The Tampa Bay Buccaneers joined the NHL’s Lightning and MLB’s Rays to contribute to an effort Thursday that will relocate a Confederate monument from downtown Tampa. After a white supremacy rally in Charlottesville, Va. over the weekend descended into chaos, citizens in Tampa asked Hillsborough County on Wednesday to relocate a monument from their city. The citizens were tasked with raising the money themselves for the statue to come down and just one day later, a $140,000 goal was reached. Among the donations was $5,000 from former Buccaneers head coach Tony Dungy, who challenged the Buccaneers, Rays, and Lightning to help the cause. On Thursday, the three teams answered Dungy’s call and released
Tony Dungy and the sports franchises of Tampa Bay are all chipping in to help pay for the relocation of a Confederate statue that currently sits outside a local county courthouse. According to a local Fox affiliate, the move was initially planned after a commission voted 4-2 that the Florida Daughters of the Confederacy could relocate the monument to the Brandon Family Cemetery, with the key note that no public funds could be used in the process. The move is estimated to cost $280,000 and efforts to fundraise had not been very successful until former Buccaneers coach and current Tampa-area citizen Tony Dungy stepped up and brought some attention to the issue, pledging $5,000 to the cause and challenging the Rays, Lightning, and Buccaneers to help out with funds as well.
The Jacksonville Jaguars can’t dance around it anymore: They have a quarterback issue. Jaguars coach Doug Marrone couldn’t ignore what everyone tuning into ESPN on Thursday night could plainly see, which was Blake Bortles misfiring on passes any NFL quarterback simply has to make. After the game, Marrone declared the Jaguars’ starting quarterback job up for grabs.
JACKSONVILLE, Fla. — Backup quarterback Chad Henne got snaps with the Jacksonville Jaguars' first-team offense late in the first half of the team's game against Tampa Bay on Thursday night at EverBank Field. Though the team says the move was planned before the game, it does nothing to end the speculation that Blake Bortles' starting job could be jeopardy, especially in the wake of his performance against the Bucs. Bortles was an unimpressive 8-for-13 for 65 yards in four drives against the Bucs, all of which ended in punts. He also was sacked once. He has completed 11 of 18 passes for 81 yards with no touchdowns and no interceptions in two preseason games. Henne threw two passes in his one drive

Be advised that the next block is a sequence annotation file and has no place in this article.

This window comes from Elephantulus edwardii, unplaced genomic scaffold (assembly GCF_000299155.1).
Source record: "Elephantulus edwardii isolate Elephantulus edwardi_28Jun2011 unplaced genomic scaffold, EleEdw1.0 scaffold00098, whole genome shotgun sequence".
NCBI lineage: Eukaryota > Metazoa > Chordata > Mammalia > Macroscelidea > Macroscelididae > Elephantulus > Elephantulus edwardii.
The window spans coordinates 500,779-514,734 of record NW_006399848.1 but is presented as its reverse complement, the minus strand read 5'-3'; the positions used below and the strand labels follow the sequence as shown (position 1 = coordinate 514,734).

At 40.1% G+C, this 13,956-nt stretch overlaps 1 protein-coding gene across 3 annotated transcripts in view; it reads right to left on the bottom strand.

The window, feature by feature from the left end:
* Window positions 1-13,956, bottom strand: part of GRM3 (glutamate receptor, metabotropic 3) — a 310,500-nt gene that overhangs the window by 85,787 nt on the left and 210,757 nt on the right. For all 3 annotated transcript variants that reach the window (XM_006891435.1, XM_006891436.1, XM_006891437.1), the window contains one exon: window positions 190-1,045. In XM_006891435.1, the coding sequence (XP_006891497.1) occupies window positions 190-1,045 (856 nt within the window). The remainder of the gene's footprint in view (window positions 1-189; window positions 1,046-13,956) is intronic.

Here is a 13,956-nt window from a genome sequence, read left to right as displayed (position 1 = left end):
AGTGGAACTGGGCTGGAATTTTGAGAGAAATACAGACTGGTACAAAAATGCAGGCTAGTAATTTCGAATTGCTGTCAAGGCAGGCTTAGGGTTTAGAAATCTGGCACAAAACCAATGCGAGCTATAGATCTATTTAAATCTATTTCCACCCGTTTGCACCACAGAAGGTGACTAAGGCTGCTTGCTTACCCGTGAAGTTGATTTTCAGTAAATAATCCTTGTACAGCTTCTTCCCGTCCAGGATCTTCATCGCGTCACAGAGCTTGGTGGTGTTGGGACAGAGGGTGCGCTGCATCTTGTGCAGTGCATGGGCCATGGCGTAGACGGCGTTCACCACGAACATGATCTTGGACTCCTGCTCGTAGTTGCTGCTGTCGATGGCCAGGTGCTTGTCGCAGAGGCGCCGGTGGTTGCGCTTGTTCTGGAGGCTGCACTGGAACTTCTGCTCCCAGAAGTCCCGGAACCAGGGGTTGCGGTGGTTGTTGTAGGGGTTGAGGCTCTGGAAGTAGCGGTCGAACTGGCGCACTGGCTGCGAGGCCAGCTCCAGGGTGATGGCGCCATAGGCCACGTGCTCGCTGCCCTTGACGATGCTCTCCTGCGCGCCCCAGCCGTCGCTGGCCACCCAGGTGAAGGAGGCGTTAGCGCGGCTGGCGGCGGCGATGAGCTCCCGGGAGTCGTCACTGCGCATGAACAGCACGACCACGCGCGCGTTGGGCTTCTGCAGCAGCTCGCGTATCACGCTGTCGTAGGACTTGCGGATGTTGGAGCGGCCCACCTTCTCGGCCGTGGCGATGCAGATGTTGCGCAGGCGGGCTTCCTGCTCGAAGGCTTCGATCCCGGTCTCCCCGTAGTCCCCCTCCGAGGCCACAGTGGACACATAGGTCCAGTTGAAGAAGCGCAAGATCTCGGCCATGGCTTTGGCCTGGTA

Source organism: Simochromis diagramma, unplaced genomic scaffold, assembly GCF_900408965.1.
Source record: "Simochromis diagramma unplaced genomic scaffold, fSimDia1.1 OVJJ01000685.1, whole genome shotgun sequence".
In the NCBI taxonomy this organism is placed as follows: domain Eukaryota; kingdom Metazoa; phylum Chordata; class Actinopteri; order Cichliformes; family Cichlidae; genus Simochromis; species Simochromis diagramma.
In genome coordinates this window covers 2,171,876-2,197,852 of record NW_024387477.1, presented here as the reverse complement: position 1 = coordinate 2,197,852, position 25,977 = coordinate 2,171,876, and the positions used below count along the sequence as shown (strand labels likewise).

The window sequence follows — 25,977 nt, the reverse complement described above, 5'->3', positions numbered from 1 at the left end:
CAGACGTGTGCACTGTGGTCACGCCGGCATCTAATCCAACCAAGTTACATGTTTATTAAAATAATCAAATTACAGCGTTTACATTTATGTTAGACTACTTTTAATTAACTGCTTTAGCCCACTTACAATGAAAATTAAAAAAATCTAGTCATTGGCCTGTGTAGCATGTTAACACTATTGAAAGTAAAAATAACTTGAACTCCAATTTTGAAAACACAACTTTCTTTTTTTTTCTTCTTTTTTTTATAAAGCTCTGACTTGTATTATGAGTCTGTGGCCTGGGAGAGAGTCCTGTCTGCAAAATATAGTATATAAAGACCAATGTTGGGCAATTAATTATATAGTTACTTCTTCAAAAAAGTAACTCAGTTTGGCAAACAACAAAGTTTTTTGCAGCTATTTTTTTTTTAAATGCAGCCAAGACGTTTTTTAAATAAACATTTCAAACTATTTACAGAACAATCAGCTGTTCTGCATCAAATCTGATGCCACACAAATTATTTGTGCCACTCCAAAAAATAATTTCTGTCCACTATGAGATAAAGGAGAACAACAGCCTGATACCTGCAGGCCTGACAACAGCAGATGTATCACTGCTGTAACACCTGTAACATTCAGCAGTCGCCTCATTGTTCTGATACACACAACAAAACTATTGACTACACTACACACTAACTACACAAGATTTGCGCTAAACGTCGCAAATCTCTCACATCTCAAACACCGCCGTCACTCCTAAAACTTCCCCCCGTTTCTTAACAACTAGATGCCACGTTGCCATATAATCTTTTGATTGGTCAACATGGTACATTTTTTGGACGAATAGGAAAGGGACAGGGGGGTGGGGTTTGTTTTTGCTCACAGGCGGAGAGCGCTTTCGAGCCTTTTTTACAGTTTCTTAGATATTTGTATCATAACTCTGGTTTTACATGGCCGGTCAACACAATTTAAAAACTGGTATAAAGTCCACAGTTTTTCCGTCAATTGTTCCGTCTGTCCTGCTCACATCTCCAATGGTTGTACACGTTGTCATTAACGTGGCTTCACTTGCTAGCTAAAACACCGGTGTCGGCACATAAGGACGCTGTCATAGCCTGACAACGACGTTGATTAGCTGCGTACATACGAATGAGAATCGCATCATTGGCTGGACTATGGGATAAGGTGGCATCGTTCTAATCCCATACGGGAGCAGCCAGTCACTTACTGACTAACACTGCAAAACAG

The Eagles and Bills meet up after their big trade … which could get awkward. Week 2 of the NFL preseason is here, and that means slightly longer cameos from some of the game’s biggest stars. Thursday night’s slate of games pairs some promising young quarterbacks against a handful of unsettled situations.
The Tampa Bay area's three major professional sports franchises announced Thursday that they would help fund moving a Confederate memorial statue out of downtown Tampa. In a joint statement issued via social media, the teams said they have "dedicated funds" to assist in moving the statue from the public space in front of the old Hillsborough County courthouse. The drive to move the statue comes amid heated rhetoric — from both defenders of such statues and those who seek to remove them from civic spaces — following violence last weekend in Charlottesville, Va., when white nationalists clashed with counter-protesters, purportedly over the city's statue of Robert E. Lee.
Hillsborough County, Florida had reached an agreement last month to move Memoria in Aeterna, a statue commemorating the Confederacy, from its current location in downtown Tampa to a family cemetery in Brandon, Florida. Shortly after Dungy’s tweet, the Tampa Bay Times reported that Bob Gries, the former owner of the Tampa Bay Storm arena football team, would be donating $50,000 to the effort.